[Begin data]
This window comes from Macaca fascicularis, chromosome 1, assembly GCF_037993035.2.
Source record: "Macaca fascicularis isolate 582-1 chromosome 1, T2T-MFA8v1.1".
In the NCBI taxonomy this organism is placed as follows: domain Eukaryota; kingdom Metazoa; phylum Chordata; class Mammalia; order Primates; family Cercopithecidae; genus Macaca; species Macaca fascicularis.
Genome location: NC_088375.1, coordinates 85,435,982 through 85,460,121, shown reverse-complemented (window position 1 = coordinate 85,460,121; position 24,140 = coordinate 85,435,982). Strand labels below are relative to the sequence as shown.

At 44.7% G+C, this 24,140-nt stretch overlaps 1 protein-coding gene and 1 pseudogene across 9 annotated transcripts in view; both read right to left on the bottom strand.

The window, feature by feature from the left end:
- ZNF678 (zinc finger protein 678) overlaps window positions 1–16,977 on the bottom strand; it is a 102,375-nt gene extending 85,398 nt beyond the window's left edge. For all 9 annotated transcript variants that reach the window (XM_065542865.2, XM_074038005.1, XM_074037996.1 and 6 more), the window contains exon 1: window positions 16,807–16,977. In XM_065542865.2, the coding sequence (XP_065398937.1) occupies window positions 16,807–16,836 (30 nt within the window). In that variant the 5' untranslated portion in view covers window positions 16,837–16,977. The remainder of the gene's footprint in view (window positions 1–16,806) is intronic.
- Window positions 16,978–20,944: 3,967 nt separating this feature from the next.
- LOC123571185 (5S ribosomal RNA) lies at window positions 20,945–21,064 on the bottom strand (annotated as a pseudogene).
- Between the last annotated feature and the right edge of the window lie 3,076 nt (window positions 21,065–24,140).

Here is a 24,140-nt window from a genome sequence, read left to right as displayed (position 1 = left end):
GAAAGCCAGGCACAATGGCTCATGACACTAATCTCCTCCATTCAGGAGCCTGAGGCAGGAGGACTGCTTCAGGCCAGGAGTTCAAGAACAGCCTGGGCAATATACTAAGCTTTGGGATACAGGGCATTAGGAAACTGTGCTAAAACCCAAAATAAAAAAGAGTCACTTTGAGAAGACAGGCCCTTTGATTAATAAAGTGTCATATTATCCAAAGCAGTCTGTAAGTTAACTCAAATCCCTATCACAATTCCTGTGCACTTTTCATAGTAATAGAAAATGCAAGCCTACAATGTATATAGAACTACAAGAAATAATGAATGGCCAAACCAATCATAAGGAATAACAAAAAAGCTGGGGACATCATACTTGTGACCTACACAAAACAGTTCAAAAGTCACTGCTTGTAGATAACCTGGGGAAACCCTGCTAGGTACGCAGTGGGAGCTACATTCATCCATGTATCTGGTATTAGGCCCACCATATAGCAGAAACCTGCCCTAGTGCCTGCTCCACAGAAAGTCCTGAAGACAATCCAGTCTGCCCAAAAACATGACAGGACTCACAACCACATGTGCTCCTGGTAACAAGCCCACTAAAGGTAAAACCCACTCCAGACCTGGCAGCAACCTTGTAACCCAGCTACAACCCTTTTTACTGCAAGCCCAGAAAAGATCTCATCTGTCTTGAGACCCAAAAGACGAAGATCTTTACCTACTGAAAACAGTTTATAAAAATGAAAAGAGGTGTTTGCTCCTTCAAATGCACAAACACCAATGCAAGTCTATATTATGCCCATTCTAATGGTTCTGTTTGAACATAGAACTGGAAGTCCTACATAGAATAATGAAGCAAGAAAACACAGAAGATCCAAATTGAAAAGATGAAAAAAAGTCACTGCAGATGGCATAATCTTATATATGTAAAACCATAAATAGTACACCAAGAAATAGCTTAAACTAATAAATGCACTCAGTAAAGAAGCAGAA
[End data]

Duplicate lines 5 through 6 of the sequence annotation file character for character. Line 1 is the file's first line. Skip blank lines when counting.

At 44.7% G+C, this 24,140-nt stretch overlaps 1 protein-coding gene and 1 pseudogene across 9 annotated transcripts in view; both read right to left on the bottom strand.

The window, feature by feature from the left end: